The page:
By Dan Collins
The roots of tenacious local band Kanekoa stem in Reno, Nevada with two high school football players. Two and a half decades later, the stout linemen, Kaulana Kanekoa and Travis Rice, never imagined they would be longtime partners in an award-winning ukulele band.
Discovering a similar interest in music and attending Grateful Dead shows together, the two became fast friends. “We were these two jocks in tie-dye T-shirts,” Riced recalled with a laugh.
After attending college, Rice moved to Maui in 1997, reuniting with Kaunekoa who had returned to his home island. The pair began attending open mic at Sir Wilfred’s Coffee Company in the Maui Mall. There, they met Vince Esquire, then a 14-year-old who had just been booted from a traditional ukulele group for improvising and putting effects pedals on his ukulele. At his mother’s insistence, Vince sat down and jammed with the duo. He was quickly adopted as a member.
In 1999, the band was formally established. Choosing Kanekoa’s family name, which means “warrior,” was the obvious choice for the band’s moniker.
The group’s furious live shows gained a local reputation. Esquire soloed at every opportunity and put effects on everything. With a full drum kit and electric bass, they were a raucous band. “We were more concerned about blowing up the joint than making money,” Rice admitted.
Improvisation on stage has always been a benchmark of the Kanekoa brand. “It’s super organic. You’re going to see us try stuff on the spot and sometimes we’ll trainwreck it right in front of you,” Rice said. “A lot of musicians can’t hang with that, but for me, that’s what keeps it fun.”
Over time their performances became more refined and the band billed their style as “ukulele-powered Hawaiian reggae folk-rock.” One night while playing at the Mint, one of the Farrelly brothers (the band does not remember which one) was thoroughly impressed. He drunkenly announced it was the best performance he had seen in a decade and planned to put them in a movie. “We were like, ‘whatever, drunk dude,’” Rice recalled.
A week later, Farrelly called the band’s manager and the boys were hired to portray the wedding band in The Heartbreak Kid with Ben Stiller. To this day, the band continues to collect residuals.
Rice returned to the Mainland, leading to a short hiatus. Once he returned to Maui, the original lineup reunited in 2012 and adopted a more acoustic approach—largely out of necessity. Small bars and cafes could not accommodate a full drum kit. As a result, Rice swapped his traps for a Cajon, a wooden box percussion that originated in Peru. Today’s lineup was completed with the addition of Don Lopez on bass ukulele.
Rice finds it ironic the band has actually found more success as a seated acoustic group than they ever did as a dance band. He credited the authentic, unplugged, intimate experience that they create for an audience. Those elements stand out in a world saturated with overproduced pop music.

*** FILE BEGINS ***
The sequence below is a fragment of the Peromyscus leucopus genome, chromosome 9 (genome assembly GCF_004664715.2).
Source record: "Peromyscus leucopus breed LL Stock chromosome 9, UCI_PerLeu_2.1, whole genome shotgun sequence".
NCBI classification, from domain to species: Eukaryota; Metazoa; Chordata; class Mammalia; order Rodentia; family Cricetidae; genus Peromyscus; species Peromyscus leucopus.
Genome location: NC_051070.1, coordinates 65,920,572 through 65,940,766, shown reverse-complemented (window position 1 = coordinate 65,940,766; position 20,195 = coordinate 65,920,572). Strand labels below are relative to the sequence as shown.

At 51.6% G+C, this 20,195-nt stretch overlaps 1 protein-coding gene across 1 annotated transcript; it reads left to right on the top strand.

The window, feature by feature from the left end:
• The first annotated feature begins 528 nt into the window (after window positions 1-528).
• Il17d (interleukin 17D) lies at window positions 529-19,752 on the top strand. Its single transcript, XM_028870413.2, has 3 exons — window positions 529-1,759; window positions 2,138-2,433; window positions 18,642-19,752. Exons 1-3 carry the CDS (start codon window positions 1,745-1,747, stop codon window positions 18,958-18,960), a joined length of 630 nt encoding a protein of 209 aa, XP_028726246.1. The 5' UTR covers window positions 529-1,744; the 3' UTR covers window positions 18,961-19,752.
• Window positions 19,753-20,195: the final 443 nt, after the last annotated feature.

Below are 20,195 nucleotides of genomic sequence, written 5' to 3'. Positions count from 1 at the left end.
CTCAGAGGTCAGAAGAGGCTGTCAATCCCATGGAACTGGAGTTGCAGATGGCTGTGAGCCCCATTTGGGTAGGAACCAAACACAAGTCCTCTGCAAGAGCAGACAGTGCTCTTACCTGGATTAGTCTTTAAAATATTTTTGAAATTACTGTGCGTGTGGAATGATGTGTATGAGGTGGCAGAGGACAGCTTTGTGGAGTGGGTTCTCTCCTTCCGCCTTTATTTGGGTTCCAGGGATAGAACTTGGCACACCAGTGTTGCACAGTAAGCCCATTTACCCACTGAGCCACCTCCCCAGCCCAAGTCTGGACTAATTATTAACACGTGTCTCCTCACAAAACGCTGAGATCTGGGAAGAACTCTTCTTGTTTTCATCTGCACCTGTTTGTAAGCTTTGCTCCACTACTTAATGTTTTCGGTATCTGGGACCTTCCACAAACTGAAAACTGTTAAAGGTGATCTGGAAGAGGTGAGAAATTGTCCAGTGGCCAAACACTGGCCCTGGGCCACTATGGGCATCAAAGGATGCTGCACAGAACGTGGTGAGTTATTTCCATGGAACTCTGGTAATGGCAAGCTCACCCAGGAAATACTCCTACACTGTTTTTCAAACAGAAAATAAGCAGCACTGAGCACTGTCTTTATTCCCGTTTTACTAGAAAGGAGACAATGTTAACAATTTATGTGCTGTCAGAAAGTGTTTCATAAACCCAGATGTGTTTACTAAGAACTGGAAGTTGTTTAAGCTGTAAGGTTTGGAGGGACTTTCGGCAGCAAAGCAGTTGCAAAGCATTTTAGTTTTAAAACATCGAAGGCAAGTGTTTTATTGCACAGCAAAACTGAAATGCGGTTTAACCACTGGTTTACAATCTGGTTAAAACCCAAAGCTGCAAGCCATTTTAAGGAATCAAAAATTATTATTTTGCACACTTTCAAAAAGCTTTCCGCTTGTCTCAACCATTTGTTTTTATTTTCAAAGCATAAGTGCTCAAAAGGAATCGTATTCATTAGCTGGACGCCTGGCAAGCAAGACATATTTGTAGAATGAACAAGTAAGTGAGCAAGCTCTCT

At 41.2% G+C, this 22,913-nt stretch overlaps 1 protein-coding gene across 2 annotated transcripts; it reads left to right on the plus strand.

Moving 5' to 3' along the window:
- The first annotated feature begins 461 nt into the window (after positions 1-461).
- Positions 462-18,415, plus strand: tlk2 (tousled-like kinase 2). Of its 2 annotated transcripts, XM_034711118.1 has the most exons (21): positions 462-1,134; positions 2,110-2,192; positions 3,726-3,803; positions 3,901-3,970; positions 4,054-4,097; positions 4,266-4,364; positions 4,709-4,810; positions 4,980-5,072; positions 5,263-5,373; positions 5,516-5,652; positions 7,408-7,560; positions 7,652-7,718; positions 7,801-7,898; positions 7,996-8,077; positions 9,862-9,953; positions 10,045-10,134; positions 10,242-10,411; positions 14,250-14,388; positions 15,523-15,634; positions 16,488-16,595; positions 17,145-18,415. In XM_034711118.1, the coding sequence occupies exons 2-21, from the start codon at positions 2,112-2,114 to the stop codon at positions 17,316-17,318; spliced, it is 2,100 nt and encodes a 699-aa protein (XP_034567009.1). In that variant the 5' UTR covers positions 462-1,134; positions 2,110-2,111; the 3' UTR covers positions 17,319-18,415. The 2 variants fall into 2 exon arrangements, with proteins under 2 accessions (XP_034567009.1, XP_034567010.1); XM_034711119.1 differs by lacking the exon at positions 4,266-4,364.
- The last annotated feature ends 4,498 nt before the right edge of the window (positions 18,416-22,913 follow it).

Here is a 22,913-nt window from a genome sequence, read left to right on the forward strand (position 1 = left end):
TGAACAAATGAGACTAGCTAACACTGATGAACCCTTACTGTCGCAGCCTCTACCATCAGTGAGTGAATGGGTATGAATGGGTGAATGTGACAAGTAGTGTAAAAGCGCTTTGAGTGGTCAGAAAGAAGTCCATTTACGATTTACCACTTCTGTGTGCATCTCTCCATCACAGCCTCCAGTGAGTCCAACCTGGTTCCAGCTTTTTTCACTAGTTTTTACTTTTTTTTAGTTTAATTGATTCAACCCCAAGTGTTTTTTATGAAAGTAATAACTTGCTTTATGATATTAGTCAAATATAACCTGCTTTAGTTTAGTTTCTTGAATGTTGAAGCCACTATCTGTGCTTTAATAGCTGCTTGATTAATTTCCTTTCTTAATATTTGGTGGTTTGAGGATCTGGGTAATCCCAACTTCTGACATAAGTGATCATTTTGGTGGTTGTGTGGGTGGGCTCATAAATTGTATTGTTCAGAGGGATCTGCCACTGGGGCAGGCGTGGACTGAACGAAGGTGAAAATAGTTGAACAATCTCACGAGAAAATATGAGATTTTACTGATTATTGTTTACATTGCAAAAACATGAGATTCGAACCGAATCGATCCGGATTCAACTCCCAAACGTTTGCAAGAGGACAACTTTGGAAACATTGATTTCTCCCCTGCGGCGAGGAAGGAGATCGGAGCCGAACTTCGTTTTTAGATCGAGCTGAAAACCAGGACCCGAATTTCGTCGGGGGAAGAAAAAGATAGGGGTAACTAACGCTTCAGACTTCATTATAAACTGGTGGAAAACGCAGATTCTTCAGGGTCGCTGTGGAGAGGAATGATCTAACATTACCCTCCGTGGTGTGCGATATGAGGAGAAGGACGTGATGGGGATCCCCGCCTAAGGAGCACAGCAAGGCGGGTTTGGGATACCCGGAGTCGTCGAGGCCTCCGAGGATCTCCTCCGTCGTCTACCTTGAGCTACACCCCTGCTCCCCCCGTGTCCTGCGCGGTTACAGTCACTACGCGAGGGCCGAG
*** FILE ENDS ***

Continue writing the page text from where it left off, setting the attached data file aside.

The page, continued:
But when COVID-19 pulled the plug on countless local musicians, Kanekoa was also no longer able to perform. For members of Kanekoa, this time inspired new collaborations and a solo release by the band’s ukulele and guitar prodigy, Esquire.
Already planning to record new material, the band reached out to fellow musicians in music purgatory. The result is an eclectic collection that reveals the depth of the band’s multi-genre talent. Released this December, the album is appropriately titled Songs from the Great Disruption.
The first single released from the forthcoming album, “Don’t Let Go,” is a Cumbia reggae collaboration with John Cruz. “Morning Sun” features G Love and is evocative of Marvin Gaye’s Motown soul. Tavana joins the band for “Dos Amantes,” a tragic Chamorro love song. Ukulele virtuoso Jake Shimabukuro is featured on a reimagined rendition of the Led Zeppelin classic “Going to California.”
However, Rice is most animated discussing an original Hawaiian song by hula kumu, Frank Kawaikapuokalani Hewett. The track features Amy Hanaialiʻi Gilliom and her brother, Eric, as well as George Kahumoku on slack key, and Jerry Valdez on steel guitar.
“It’s got all the elements that people associate with Hawaiian music—the slide guitar, the rippin’ ukulele, the Grammy-winning slack key player,” he said. “Plus, you’ve got the queen diva of Hawaiian music and Eric on an acoustic guitar to give it that sort of ‘hapa’ sound. It’s all very dramatic.”
Hinting at the band’s ambition to add to their accolades, which includes a Na Hoku Hanohano award for Best Reggae Album in 2016, Rice said, “The fantasy we had was to storm the Grammy castle under the roots Americana category.”
The same circumstances that allowed for this innovation also enabled Esquire to spend time writing and arranging songs for his own solo project, The Vince Esquire Band. Esquire is able to pursue his passion for playing the electric blues guitar. Their new six-song album, Don’t Let Up, was released exclusively on his website on Sept. 16 and it is full of original songwriting and heavy blues licks. He’s currently on tour with blues rocker Chris Duarte until early November.
“I just love playing the blues, so I can’t stop doing that,” Esquire said. “I’ve gotta scratch that itch.”
Photo credit: Dan Collins